This story is so frigging good. Granted, I’m a huge horror nut, and also a comedy nut, but the mixture of grim subject matter and situational comedy really, really works for me. Madoc as Solon is one of the best villains of all time, and he played The War Lord in “The War Games.” He’s a mad scientist who never really froths, but you find out just have macabre and fiendish he is when you realize he sacrificed his poor manservant’s arm for Morbius’ hideous new body. The stuff with the Sisterhood is where the story isn’t quite as strong, but it’s not untrue to the type of story it’s telling. Hammer Horror movies always had subplots that weren’t up to the level of the A story. But, if you want bubbling beakers, lightning crashes, “It’s Alive!”-style acting, and Tom Baker kicking ass, then “The Brain of Morbius” is for you.
And we finish Season 13 with my favorite story of the year, and probably my favorite Tom Baker story at all. Written by Robert Banks Stewart and directed by Douglas Camfield, the pair behind the opener “Terror of the Zygons,” The Seeds of Doom is a six-parter that is really a two-parter and a four-parter put together, but one that mixes elements from The Thing from Another World, James Bond movies, Day of the Triffids, The Quatermass Experiment, and many other aliens-invade-with-plants movies. We begin in Antarctica where a research group has uncovered mysterious seed pods. How did they get to the coldest place in the world? That’s for the Doctor and Sarah Jane to figure out. They need to hurry, though; one of the pods has infected one of the scientists, and he’s slowly beginning to turn green and mossy.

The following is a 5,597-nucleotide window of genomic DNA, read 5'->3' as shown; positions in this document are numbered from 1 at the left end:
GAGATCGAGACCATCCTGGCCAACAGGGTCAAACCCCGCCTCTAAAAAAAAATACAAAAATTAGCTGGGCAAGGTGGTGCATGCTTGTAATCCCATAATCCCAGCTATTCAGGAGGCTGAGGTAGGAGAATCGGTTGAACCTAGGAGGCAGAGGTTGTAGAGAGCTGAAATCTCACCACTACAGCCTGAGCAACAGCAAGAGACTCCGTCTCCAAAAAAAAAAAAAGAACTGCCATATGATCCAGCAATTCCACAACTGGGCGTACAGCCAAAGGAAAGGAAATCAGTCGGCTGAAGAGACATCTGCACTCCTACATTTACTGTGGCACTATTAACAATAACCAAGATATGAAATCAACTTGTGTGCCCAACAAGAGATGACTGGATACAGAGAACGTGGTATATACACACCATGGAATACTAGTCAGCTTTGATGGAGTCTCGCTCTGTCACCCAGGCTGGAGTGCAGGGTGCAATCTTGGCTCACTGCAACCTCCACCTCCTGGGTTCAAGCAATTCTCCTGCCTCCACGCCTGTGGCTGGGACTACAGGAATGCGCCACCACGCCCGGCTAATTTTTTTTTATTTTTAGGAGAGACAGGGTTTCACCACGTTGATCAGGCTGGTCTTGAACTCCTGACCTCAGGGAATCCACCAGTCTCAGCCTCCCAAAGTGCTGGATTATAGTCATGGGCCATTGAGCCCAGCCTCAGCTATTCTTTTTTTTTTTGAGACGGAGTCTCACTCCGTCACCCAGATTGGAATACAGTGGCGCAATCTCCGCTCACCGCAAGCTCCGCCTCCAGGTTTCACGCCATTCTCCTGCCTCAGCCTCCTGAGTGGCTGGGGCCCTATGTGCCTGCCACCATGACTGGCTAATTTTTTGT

Before they’re even really able to handle this, Scorby, the henchmen of the insane horticulturalist billionaire Harrison Chase, arrives to steal the pods. He destroys the facility, along with the Krynoid (that’s what the aliens are called) creature and absconds with the remaining seed pods. The Doctor and Sarah Jane manage to escape and head back to England, where Chase’s massive compound is. He’s obsessed with plants, loves them even, and thinks that this alien species would be the prized addition to his green cathedral. The problem, of course, is that the Krynoid will continue to grow and grow until it engulfs everything, turning the whole of Earth into a massive plant, which Chase is all too happy to let happen. With the help of UNIT and certain MPs, the Doctor has to defeat Chase, and the Krynoid, before it’s too late.